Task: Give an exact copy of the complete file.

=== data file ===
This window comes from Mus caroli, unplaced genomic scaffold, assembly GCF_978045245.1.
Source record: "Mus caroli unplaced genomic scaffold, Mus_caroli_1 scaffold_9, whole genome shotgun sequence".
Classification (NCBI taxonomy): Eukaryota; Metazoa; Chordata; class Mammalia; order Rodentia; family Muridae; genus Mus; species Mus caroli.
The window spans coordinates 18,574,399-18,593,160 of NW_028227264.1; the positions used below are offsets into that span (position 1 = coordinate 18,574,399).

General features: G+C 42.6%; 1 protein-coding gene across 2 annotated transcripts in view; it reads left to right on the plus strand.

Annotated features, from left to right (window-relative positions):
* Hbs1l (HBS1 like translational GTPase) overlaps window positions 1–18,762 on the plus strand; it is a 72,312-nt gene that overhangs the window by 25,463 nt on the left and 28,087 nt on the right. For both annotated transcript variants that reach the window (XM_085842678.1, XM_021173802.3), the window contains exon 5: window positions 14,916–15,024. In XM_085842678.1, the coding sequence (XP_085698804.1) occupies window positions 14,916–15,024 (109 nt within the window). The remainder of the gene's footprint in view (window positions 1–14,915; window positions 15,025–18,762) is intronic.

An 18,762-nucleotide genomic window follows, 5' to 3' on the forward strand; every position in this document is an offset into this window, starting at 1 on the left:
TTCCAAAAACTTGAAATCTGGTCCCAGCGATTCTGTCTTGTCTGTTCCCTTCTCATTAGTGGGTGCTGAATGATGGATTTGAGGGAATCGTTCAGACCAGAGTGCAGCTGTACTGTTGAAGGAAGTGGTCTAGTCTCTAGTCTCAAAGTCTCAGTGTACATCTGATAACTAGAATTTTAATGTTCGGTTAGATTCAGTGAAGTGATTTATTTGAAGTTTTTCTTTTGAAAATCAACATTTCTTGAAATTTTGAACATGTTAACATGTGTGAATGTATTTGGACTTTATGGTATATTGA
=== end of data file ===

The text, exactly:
This window comes from Mus caroli, unplaced genomic scaffold, assembly GCF_978045245.1.
Source record: "Mus caroli unplaced genomic scaffold, Mus_caroli_1 scaffold_9, whole genome shotgun sequence".
Classification (NCBI taxonomy): Eukaryota; Metazoa; Chordata; class Mammalia; order Rodentia; family Muridae; genus Mus; species Mus caroli.
The window spans coordinates 18,574,399-18,593,160 of NW_028227264.1; the positions used below are offsets into that span (position 1 = coordinate 18,574,399).

General features: G+C 42.6%; 1 protein-coding gene across 2 annotated transcripts in view; it reads left to right on the plus strand.

Annotated features, from left to right (window-relative positions):
* Hbs1l (HBS1 like translational GTPase) overlaps window positions 1–18,762 on the plus strand; it is a 72,312-nt gene that overhangs the window by 25,463 nt on the left and 28,087 nt on the right. For both annotated transcript variants that reach the window (XM_085842678.1, XM_021173802.3), the window contains exon 5: window positions 14,916–15,024. In XM_085842678.1, the coding sequence (XP_085698804.1) occupies window positions 14,916–15,024 (109 nt within the window). The remainder of the gene's footprint in view (window positions 1–14,915; window positions 15,025–18,762) is intronic.

An 18,762-nucleotide genomic window follows, 5' to 3' on the forward strand; every position in this document is an offset into this window, starting at 1 on the left:
TTCCAAAAACTTGAAATCTGGTCCCAGCGATTCTGTCTTGTCTGTTCCCTTCTCATTAGTGGGTGCTGAATGATGGATTTGAGGGAATCGTTCAGACCAGAGTGCAGCTGTACTGTTGAAGGAAGTGGTCTAGTCTCTAGTCTCAAAGTCTCAGTGTACATCTGATAACTAGAATTTTAATGTTCGGTTAGATTCAGTGAAGTGATTTATTTGAAGTTTTTCTTTTGAAAATCAACATTTCTTGAAATTTTGAACATGTTAACATGTGTGAATGTATTTGGACTTTATGGTATATTGA